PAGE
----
Robotic Sacrocolpopexy in Pelvic Organ Prolapse

A Review of Current Literature

Dmitry Y. Pushkar; George R. Kasyan; Alexander A. Popov

Disclosures

Curr Opin Urol. 2021;31(6):531-536. 

In This Article

Abstract and Introduction

Abstract

Purpose of Review: Recently, robotic sacrocolpopexy has become the gold standard for treating genital prolapse. Despite this, there is still much interest in this procedure, and many questions remain unanswered. This review focuses on the most critical articles on this issue that have been published in the last 2 years.

Recent Findings: A summary of 23 articles is provided. There were no differences in total postoperative complications, postoperative stress incontinence, mesh erosion, and the success of the two surgical techniques in long-term investigations. Obesity modestly increases robotic approach difficulty and does not raise the mesh erosion rate or prolapse recurrence rate. Ultra-light and preprepared meshes with alternative fixation techniques can be applied with these procedures. Another emerging trend is alternative robotic approaches and the use of single-port surgery.

Summary: For women with pelvic organ prolapse, especially the elderly and obese, robotic sacrocolpopexy is well tolerated and effective. Despite highly restricted and heterogeneous data, recent investigations have included single incision methods and new mesh/fixation materials. Randomized trials with large sample size and excellent quality are necessary before the practical implementation of new techniques.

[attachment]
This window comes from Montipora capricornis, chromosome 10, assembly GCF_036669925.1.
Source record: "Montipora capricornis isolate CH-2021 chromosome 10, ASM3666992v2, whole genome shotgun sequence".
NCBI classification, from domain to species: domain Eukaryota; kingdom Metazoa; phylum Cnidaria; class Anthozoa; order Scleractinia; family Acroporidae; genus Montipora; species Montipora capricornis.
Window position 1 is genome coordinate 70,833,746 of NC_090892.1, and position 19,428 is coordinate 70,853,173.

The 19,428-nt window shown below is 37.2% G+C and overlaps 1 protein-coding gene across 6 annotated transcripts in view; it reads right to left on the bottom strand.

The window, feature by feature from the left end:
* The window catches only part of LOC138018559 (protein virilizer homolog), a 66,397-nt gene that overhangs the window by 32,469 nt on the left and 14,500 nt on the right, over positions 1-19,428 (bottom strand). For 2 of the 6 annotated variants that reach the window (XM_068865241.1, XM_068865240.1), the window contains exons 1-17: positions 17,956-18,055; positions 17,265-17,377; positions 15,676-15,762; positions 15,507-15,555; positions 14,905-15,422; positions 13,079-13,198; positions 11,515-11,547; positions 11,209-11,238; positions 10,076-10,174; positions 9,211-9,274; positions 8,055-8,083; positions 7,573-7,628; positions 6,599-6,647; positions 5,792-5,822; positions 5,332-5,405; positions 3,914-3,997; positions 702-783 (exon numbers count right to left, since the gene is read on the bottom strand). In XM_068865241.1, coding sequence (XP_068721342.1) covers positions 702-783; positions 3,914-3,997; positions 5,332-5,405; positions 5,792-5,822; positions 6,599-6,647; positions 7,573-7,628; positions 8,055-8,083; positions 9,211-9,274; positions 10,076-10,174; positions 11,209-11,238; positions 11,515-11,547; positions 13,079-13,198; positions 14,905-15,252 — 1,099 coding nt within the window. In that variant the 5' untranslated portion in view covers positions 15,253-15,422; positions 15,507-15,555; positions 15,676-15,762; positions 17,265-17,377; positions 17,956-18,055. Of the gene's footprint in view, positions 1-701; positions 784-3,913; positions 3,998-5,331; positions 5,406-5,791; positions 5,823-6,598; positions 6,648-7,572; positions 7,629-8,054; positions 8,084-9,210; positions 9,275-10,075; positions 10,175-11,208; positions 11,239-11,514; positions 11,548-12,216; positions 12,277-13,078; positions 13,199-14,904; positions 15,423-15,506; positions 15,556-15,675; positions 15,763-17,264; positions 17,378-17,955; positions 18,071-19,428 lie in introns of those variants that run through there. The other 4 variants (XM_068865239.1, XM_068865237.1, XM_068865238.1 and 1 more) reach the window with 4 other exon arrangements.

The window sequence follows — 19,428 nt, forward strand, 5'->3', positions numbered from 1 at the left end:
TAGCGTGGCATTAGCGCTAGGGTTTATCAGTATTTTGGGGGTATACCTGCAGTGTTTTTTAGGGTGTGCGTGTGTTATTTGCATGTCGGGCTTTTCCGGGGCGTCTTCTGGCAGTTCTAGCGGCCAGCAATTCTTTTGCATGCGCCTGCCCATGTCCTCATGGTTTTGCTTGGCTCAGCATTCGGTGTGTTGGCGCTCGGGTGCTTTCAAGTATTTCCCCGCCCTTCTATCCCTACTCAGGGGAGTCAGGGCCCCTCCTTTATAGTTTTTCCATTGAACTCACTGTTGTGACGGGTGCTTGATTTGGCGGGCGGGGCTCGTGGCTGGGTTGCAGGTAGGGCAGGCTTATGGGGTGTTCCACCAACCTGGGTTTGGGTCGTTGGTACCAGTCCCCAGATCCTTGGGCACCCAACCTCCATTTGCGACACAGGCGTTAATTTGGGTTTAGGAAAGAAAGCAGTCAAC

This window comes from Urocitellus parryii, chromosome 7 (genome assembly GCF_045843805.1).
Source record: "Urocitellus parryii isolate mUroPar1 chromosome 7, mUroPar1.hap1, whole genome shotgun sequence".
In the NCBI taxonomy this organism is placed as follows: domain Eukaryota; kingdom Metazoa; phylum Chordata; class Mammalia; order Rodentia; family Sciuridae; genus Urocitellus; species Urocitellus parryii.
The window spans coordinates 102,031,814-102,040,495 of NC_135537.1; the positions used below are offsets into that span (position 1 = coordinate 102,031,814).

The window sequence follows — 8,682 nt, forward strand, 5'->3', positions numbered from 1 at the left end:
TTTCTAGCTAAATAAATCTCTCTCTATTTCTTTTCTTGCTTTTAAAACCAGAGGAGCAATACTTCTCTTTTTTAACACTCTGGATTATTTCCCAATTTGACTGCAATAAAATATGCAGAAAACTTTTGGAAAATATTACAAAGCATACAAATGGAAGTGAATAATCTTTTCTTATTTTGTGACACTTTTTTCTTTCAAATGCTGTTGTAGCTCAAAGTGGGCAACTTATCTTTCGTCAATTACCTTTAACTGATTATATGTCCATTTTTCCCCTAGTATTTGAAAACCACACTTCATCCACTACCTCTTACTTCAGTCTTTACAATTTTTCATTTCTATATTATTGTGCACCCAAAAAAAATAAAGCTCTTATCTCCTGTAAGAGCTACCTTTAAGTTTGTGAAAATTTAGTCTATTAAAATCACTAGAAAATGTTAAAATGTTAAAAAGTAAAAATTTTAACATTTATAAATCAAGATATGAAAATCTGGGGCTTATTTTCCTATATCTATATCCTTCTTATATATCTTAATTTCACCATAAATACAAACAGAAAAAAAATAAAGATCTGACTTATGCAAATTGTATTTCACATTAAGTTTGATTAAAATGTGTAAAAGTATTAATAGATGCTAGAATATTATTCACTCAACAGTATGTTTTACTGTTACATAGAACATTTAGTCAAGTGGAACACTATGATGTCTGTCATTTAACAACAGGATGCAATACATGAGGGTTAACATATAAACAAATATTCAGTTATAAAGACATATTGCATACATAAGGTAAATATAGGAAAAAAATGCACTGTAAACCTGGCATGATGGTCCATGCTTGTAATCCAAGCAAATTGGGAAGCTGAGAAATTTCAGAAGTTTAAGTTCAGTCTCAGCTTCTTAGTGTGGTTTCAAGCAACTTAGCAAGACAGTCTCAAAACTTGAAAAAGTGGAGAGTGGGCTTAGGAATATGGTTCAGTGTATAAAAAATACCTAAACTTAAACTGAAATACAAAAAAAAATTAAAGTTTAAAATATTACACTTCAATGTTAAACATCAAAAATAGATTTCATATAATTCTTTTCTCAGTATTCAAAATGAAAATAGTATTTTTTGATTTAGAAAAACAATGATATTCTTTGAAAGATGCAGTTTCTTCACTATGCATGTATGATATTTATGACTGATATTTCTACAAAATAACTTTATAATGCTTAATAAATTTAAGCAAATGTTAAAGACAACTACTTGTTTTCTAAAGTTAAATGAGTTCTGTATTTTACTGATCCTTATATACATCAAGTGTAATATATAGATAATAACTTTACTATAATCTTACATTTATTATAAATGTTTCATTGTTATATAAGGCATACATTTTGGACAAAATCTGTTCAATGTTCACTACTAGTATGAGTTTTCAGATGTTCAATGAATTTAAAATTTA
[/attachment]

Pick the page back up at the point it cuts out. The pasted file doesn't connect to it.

Introduction

Sacrocolpopexy is a common surgical procedure for correction of pelvic organ prolapse (POP). In majority of cases, it is performed by laparoscopy or laparotomy. Currently, laparoscopy is considered the reference procedure as it presents several advantages, such as minimal invasiveness, technical feasibility, operative safety, low morbidity, reduced hospital stay, earlier return to regular activity, and effectiveness in the short and long terms. However, it is poorly ergonomic and requires an extensive learning curve and long operating time for surgeons. To overcome these difficulties, the first robotic-assisted sacrocolpopexy (RSC) was carried out in 2004 by Di Marco.[1] It would seem that comparative analyses of different methods have been repeatedly carried out. But the relevance of such studies remains essential. This also applies to treatment outcomes, long-term results, and long-term complications.

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